Bacteria, viruses, fungi, and other microscopic living things are referred to as microbes. Trillions of these microbes exist mainly inside your intestines and on your skin. The gut microbiome refers to all these microbes in your intestines, which act as another organ crucial for your health.
The role of gut microbiome has been proved
In recent years, scientists have been keeping an eye on relations between the gut microbiome and brain and mental health.
Using animal models, scientists recently discovered that a change to the gut microbiota brought about by chronic stress can lead to depressive-like behaviors. Other studies also found that the unique microbiome of people with Alzheimer’s disease could be contributing to the progression of their disease. Evidence from models of multiple sclerosis and stroke suggested that changes in the gut microbiome may indirectly influence the central nervous system via effects on immune homeostasis and immune responses.
According to these studies, gut bacteria produce hundreds of neurochemicals that the brain uses to regulate basic mental processes such as learning, memory and mood. For example, gut bacteria manufacture about 95 percent of the body’s supply of serotonin, which influences both mood and GI activity.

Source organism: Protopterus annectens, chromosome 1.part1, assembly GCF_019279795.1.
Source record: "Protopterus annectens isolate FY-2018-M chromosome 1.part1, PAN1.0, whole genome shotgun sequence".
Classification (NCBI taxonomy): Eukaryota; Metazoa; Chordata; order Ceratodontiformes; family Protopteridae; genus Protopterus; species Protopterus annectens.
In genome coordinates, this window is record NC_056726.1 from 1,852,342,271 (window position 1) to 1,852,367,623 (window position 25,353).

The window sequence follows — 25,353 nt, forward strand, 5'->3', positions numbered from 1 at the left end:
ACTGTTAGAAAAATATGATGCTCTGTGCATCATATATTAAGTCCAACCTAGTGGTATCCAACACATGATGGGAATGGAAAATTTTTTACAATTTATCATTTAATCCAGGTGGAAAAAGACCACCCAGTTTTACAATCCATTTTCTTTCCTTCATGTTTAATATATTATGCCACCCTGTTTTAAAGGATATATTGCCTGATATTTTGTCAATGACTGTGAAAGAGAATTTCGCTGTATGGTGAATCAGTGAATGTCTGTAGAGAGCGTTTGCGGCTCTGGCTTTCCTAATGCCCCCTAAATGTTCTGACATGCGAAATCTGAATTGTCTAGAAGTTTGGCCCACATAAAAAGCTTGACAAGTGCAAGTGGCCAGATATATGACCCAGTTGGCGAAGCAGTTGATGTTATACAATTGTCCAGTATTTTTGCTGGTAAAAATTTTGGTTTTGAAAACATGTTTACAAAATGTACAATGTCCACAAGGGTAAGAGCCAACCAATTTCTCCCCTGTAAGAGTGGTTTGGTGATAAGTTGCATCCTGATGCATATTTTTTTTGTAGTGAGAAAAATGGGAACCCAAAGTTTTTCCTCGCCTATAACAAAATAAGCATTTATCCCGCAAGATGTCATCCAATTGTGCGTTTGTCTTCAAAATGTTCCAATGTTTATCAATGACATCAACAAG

How are the gut and brain connected?
While the digestive tract and the brain feel far apart in your body, they are actually connected via the gut-brain axis, a 24/7 direct line of biochemical communication, set up by special nerve cells and immune pathways. Thus the gut microbiome may affect brain health.
Apart from the gut-brain axis, gut bacteria affect how your brain works by producing specific chemicals. Such chemicals are called short-chain fatty acids (SCFA). SCFA affects brain function in a number of ways, such as reducing appetite, or forming the barrier between the brain and the blood.
Besides, your gut and brain are also connected through chemicals called neurotransmitters. For example, the neurotransmitter serotonin contributes to feelings of happiness and helps control your biological clock.
What should you do to protect the gut?
Enhancing beneficial bacteria in the gut has the potential to improve mood and reduce anxiety in both healthy people and patient groups. Diet is the top priority to make it. Since the gut microbiome is directly affected by the food you eat, as your food is ultimately its food, nutritional components in fruits, vegetables, fiber, and whole grains are advocated. To date, several human studies have observed a reduced risk for depression after eating on diets that are higher in fruits and vegetables, fish, whole grains, and olive oil.
In conclusion, these studies show the role of the gut microbiome in physical and mental processes. Further studies on the gut may help us humans to fully understand emotions and behaviors.